HL Deb 10 April 1984 vol 450 cc1038-48
The Lord Advocate (Lord Mackay of Clashfern)

My Lords, I beg to move that the Commons Amendments to certain of the Lords Amendments and Commons Amendments in lieu of a Lords Amendment be now considered.

Moved. That the Commons Amendments to certain of the Lords Amendments and Commons Amendments in lieu of a Lords Amendment be now considered.—(Lord Mackay of Clashfern.)

On Question, Motion agreed to.






References to the Bill are to Bill (96)]

[The Commons amendments are printed in italics]


1 Page 19, line 40, leave out from "is" to "may" in line 41 and insert "contravening or has contravened and is likely again to contravene any of the conditions of his licence, the Director" The Commons agreed to the above amendment with the following amendment:

2 Line 3, leave out "the Director".

Lord Mackay of Clashfern

My Lords, as your Lordships may be aware, another place has disagreed with the amendment which is listed as Amendment No. 3 to Clause 18 made in your Lordships' House on Report. As your Lordships will recall, the Government were opposed to that amendment at that time for reasons which I sought to give then. My noble friend Lord Morris clearly appreciated some of the difficulties which might be caused by the amendment since he moved further amendments at Third Reading in your Lordships' House.

Amendment No. 2, which is an amendment to Amendment No. 1, is consequential to the amendments which are in issue as a result of that decision of the other place.

I believe it will be for the convenience of your Lordships if I were to try to explain not only Amendment No. 2, which has just been referred to, but also Amendments Nos. 3 to 11, as part of the explanation.


3 Page 22, line 35, at end insert—

(5A) Where a final order has been made or a provisional order has been confirmed, any contravention of a condition of the licence to which it applies, which occurred prior to that order taking effect and which would have been in breach of the duty owed by virtue of subsection (5) above had that order then been in force, shall be actionable with the prior consent in writing of the Director at the suit or instance of any person who has suffered loss or damage as a result of that contravention.

(5B) In any proceedings brought against any person in pursuance of subsection (5A) above, it shall be a defence for him to prove that he took all such reasonable steps and exercised all due diligence to avoid contravening the condition of the licence in question.

The Commons disagreed to the above amendment but proposed the following amendments in lieu thereof:

4Page 19, line 30, leave out "(3)" and insert "(2)".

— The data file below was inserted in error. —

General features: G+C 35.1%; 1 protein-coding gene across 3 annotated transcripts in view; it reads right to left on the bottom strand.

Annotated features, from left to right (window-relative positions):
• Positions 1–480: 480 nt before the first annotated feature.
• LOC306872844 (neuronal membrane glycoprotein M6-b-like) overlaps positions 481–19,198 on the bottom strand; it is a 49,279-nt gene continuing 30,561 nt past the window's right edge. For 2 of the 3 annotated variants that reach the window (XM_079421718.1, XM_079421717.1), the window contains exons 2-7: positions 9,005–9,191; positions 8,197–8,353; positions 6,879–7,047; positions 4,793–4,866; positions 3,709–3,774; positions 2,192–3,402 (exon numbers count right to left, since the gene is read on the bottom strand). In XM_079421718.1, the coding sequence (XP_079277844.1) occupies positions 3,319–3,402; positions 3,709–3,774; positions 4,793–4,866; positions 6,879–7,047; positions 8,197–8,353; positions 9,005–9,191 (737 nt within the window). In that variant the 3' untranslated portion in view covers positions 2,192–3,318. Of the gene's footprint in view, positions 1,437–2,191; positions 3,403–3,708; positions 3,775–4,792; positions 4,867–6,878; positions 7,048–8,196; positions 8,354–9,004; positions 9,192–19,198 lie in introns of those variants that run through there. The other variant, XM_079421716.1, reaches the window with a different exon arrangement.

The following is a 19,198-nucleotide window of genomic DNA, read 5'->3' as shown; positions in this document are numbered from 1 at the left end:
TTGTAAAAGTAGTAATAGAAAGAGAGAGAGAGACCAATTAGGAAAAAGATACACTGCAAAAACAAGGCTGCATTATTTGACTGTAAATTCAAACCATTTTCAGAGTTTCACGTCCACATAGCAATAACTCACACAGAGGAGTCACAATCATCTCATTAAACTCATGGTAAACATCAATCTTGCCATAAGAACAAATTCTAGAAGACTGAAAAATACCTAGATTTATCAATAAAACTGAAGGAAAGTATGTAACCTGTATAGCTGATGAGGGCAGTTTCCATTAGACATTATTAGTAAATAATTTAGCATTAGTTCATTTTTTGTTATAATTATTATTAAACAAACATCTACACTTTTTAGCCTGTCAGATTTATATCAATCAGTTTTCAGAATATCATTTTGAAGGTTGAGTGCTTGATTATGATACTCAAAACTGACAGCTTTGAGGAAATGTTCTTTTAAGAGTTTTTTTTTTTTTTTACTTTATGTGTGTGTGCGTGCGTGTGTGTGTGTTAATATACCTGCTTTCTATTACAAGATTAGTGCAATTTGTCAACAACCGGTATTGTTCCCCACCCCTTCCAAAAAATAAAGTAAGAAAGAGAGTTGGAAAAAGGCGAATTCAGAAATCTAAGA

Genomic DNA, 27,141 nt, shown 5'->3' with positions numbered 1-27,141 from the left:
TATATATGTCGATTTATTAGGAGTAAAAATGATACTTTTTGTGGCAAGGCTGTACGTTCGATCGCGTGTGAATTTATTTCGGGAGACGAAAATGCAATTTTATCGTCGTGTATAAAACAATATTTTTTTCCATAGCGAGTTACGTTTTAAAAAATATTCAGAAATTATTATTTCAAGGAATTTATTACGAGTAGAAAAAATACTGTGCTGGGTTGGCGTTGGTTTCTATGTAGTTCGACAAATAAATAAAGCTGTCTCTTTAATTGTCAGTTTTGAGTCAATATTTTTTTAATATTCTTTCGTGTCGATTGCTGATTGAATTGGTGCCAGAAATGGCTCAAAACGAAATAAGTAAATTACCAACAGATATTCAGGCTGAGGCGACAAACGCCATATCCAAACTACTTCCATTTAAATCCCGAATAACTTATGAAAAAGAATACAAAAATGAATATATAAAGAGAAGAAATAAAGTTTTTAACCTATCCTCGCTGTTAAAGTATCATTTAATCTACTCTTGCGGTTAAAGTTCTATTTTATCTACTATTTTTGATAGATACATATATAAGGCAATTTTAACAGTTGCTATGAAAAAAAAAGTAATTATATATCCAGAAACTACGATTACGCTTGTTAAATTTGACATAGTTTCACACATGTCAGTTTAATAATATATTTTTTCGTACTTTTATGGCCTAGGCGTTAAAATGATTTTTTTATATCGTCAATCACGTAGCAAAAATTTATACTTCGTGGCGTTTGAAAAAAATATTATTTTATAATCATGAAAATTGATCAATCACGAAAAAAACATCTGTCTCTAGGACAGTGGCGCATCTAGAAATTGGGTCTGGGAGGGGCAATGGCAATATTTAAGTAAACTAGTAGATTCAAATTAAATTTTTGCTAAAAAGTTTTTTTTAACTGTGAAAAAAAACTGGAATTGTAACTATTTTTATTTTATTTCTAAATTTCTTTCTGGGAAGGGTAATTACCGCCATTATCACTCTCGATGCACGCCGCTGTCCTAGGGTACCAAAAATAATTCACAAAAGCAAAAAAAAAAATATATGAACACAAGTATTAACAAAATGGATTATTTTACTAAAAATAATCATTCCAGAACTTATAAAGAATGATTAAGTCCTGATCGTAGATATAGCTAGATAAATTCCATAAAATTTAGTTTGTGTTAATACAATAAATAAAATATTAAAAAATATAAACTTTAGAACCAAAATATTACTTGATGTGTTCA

5Page 19, line35, leave out from "condition" to end of line 38.

6Page 19, line 39, leave out "(3)" and insert "(5)".

7Page 19, line 40, after "Director", insert "(a)".

8Page 19, line 41, leave out "may" and insert ", and

(b) that it is requisite that a provisonal order be made, the Director shall (instead of taking steps towards the making of a final order)".

9Page 20, leave out lines 1 and 2 and insert—

"(3) In determining for the purposes of subsection (2)(b) above whether it is requisite that a provisional order be made, the Director shall have regard, in particular, to the extent to which any person is likely to sustain loss or damage in consequence of anything which, in contravention of the relevant condition, is likely to be done, or omitted to be done, before a final order may be made.".

10Page 20, line 9, leave out "The duty imposed by subsection b(1) or" and insert "The duties imposed by subsections (1) to ".

11Page 20, line 24, leave out from "at" to "is" in line 25 and insert "such time, being the earliest practicable time, as".

As I indicated at the time that my noble friend Lord Morris moved his amendments on Third Reading, which he withdrew, these amendments would have gone some way towards meeting some of the difficulties which I had raised at Report, but not all. I expressed the view that the fundamental difficulty was not really capable of being dealt with at that stage. My noble friend Lord Morris agreed to withdraw his amendments on the understanding that the Government would consider the matter further.

The Government have given the matter most careful consideration and for reasons which I shall elaborate shortly we have proposed certain amendments to Clause 16 which we hope will be acceptable to your Lordships in place of Amendment No. 3.